Test Drive: 2013 Buick Verano Turbo

  • 2013 Buick Verano Turbo


  • 2013 Buick Verano Turbo


  • 2013 Buick Verano

     (License Agreement - Please read the following important information pertaining to this image. This GM image is protected by copyright and is provided for use under a Creative Commons 3.0 License* for the purpose of editorial comment only. The use of this image for advertising, marketing, or any other commercial purposes is prohibited. This image can be cropped, but may not be altered in any other way, and each should bear the credit line "© GM Co." General Motors makes no representations with respect to the consent of those persons appearing in these photos, or with regard to the use of names, trademarks, trade dress, copyrighted designs or works of art or architecture that are not the intellectual property of General Motors. *The applicable Creative Commons 3.0 License can be found at

The 2013 Buick Verano Turbo is available in eight different paint colors, but yellow is not one of them. This is odd, not because its name means “summer” in Spanish, but because it is one of the mellowest cars I’ve ever driven.

From the moment you hit the start button – it’s the silver one hidden on the center console among dozens of others – the air around the car is filled with a deep, resonant exhaust note that is as soothing as the voice of an AM radio host from the Midwest.

You don’t hear it inside, the cabin is better insulated than the sound booth at that guy’s station, but as you slip the six-speed manual (not a typo) transmission into gear, let up on the feather light clutch, press on the gas pedal and get pushed harder than you might expect into the cosseting leather upholstered seat, Buick’s place in the automotive world becomes clear.

This car is all about American-style personal luxury. Although a compact, it rides big, with a cushy suspension that ignores all but the largest road imperfections as it moves you through your day in a bubble of comfort and quietude. Both its body and upscale interior design are ported from Buick’s larger vehicles, just pared down to size.

The engine is a 2.0-liter turbocharged four-cylinder that puts out 250 hp and, more important for effortlessly gliding around town, 260 lb-ft of torque that comes on strong without any lag. A lower spec Verano is also available with a naturally aspirated 2.4-liter 180 hp four-cylinder that’s highly adequate, but has to try a little to get the job done. Better to chill.

That one starts at $23,975, and is a good deal at the price, but the turbo -- technically one of the top two trim levels in the Verano lineup and not marketed as a standalone model -- has a base sticker of $27,650. My top of the line Premium with upgraded audio, navigation and incredibly thick and luscious White Diamond Tricoat paint checked out at $31,280. For the totally laid back, a six-speed automatic transmission is available as a no-cost option.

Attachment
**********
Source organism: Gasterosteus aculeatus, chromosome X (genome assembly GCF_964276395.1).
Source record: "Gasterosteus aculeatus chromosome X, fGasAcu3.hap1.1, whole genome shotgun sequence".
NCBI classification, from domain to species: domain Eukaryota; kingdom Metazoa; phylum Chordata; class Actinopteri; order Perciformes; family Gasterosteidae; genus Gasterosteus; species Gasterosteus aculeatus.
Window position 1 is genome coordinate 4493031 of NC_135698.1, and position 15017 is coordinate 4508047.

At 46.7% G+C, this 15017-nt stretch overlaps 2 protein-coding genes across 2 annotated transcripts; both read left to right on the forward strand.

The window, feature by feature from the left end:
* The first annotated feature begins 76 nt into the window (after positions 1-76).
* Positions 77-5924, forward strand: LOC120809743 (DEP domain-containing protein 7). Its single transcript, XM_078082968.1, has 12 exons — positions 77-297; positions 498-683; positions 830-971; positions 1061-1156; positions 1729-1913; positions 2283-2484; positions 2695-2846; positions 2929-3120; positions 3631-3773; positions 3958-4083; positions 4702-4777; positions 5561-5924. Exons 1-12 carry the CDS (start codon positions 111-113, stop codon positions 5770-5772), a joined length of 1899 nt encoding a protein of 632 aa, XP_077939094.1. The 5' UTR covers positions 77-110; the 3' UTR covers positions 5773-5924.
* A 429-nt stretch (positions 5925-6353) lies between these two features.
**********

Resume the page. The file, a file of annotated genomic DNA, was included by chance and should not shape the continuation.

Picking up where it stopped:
The navigation is part of the Verano's standard Intellilink infotainment system, which delivers streaming audio, Pandora integration and a local gas price finder -- which may or may not be a high priority for you in a car that gets 20 mpg city, 31 mpg hwy. It’s controlled through voice commands, buttons and knobs on the dash, or a touch screen, and unlike a lot of one size fits all systems coming online these days, you should be able to find an interface that works for you.

The speakers are from Bose, which also makes those noise-canceling headphones that help you relax on airplanes, and the Verano is so quiet when they’re not in use that you’d think it was wearing a giant pair. A blind-spot alert system comes in handy as your hearing does little good at helping you appraise what’s going on outside of the car.

Steering is light around town, firming up some with speed, and the Verano enjoys, if not quite loves a spirited drive in the mountains. City and highway life is where it excels, isolating you from all of the awfulness outside. If you crave a blissful drive home from work each night, you’ll have a hard time finding one for less money than this.

Larger ones are a different story. Families of tall stock might find the back seat a little cramped. The trunk, on the other hand, is relatively cavernous. For the single, travelling salesman this car will do just fine.

Buick has carved itself a nice little niche with the Verano, particularly the turbo. It’s closest competition in the near-luxury compact class is the Acura ILX, a less plush and powerful, but more engaging car that’s really not cut from the same cloth. High content Ford Focuses might lure a few buyers away, but they don’t come with that image that says “I’m reasonably successful and good with that” like a Buick does.

Not everyone considers mellow an aspirational state of being, but perhaps they should.


2013 Buick Verano Turbo

Base Price: $27,650

As Tested: $31,280

Type: 4-door, 5-passenger sedan

Engine: 2.0-liter turbocharged 4-cylinder

Power: 250 hp, 260 lb-ft torque

Transmission: 6-speed manual

MPG: 20 city/31 hwy

Gary Gastelu is's Automotive Editor.